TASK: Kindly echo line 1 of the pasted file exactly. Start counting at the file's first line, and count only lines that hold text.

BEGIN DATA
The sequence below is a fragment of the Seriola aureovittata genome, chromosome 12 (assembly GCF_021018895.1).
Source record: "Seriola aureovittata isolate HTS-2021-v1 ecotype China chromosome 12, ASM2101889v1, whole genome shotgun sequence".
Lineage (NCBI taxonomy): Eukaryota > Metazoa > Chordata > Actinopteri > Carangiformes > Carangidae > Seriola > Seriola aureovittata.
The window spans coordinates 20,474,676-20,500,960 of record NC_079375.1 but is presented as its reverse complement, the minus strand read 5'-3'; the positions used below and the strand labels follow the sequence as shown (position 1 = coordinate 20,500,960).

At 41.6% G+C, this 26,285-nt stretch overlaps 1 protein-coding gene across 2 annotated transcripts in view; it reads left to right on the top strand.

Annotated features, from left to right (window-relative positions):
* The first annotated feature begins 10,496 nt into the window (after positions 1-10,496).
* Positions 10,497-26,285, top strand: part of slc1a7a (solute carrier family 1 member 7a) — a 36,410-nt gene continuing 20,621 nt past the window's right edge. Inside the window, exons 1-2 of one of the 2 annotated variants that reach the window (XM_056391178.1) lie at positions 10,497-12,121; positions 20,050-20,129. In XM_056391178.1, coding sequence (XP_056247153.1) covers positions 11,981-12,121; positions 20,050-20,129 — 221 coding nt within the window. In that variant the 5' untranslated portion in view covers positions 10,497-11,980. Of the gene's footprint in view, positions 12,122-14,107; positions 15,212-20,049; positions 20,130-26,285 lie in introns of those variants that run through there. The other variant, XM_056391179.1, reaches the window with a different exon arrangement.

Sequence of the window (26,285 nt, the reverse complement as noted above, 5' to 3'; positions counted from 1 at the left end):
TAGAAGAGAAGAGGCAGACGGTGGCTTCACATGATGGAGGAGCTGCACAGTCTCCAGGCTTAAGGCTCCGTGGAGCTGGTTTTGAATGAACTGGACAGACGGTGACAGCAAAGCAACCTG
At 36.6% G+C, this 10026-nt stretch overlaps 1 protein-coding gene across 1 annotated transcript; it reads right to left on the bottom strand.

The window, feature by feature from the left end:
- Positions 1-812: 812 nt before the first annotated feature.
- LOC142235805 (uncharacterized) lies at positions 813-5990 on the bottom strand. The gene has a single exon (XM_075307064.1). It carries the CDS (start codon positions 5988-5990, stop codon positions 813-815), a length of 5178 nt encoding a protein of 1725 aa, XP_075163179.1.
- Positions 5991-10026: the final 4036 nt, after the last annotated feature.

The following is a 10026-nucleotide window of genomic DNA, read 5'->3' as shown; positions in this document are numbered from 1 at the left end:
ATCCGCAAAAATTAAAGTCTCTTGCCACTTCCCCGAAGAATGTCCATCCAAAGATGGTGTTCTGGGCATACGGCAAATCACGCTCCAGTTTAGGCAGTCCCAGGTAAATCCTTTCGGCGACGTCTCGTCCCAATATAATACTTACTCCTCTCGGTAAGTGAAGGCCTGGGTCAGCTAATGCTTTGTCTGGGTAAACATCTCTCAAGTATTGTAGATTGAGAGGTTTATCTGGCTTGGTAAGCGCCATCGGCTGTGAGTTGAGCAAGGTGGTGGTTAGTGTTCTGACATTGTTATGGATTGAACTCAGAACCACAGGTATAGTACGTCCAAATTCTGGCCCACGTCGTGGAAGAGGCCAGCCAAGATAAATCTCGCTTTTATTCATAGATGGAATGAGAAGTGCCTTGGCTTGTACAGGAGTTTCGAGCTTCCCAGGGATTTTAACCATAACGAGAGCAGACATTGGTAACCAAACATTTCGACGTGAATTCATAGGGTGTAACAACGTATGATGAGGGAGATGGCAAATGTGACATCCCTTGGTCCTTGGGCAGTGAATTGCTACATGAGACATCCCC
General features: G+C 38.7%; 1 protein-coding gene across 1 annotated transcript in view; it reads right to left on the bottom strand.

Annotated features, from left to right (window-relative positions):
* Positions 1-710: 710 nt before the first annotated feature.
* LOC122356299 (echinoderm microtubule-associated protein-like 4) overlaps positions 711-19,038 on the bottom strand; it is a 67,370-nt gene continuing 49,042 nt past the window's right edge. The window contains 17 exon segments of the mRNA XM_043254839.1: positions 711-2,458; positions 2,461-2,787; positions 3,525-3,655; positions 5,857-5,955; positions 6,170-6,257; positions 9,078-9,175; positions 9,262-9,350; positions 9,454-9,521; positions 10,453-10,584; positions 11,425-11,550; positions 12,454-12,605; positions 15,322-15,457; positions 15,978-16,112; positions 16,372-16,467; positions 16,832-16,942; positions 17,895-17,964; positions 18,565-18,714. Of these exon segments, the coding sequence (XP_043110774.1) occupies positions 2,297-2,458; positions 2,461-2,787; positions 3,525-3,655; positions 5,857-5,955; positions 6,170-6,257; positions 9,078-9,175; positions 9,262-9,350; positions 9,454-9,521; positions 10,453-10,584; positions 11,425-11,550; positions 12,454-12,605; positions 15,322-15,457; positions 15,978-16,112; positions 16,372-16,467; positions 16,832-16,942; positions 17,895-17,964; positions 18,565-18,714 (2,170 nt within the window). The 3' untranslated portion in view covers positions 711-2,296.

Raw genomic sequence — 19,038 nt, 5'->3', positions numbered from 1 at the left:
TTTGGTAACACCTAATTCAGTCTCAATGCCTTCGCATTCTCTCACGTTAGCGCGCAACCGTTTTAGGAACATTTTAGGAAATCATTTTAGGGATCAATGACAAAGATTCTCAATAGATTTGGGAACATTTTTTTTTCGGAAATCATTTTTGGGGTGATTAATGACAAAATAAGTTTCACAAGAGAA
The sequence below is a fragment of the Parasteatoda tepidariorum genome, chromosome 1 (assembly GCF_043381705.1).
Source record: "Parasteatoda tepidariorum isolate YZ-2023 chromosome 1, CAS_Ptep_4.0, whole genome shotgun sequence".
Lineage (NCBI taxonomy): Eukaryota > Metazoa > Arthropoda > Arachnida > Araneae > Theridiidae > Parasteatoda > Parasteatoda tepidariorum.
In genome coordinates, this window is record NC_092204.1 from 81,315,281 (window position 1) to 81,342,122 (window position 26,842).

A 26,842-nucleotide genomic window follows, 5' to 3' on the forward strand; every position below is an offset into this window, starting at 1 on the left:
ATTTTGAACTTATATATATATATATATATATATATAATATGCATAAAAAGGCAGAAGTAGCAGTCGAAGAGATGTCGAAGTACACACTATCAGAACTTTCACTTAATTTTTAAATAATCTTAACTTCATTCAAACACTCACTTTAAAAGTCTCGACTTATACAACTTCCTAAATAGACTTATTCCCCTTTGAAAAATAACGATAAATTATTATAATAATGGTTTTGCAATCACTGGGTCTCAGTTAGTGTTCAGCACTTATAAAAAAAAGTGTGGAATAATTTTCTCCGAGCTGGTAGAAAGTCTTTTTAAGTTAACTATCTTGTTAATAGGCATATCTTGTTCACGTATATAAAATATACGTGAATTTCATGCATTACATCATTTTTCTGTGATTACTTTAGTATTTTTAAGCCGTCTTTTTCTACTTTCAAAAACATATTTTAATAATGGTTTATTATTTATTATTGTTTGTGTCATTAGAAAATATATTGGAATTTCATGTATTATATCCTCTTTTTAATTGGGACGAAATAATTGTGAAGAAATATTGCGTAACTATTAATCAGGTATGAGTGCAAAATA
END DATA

The sequence below is a fragment of the Seriola aureovittata genome, chromosome 12 (assembly GCF_021018895.1).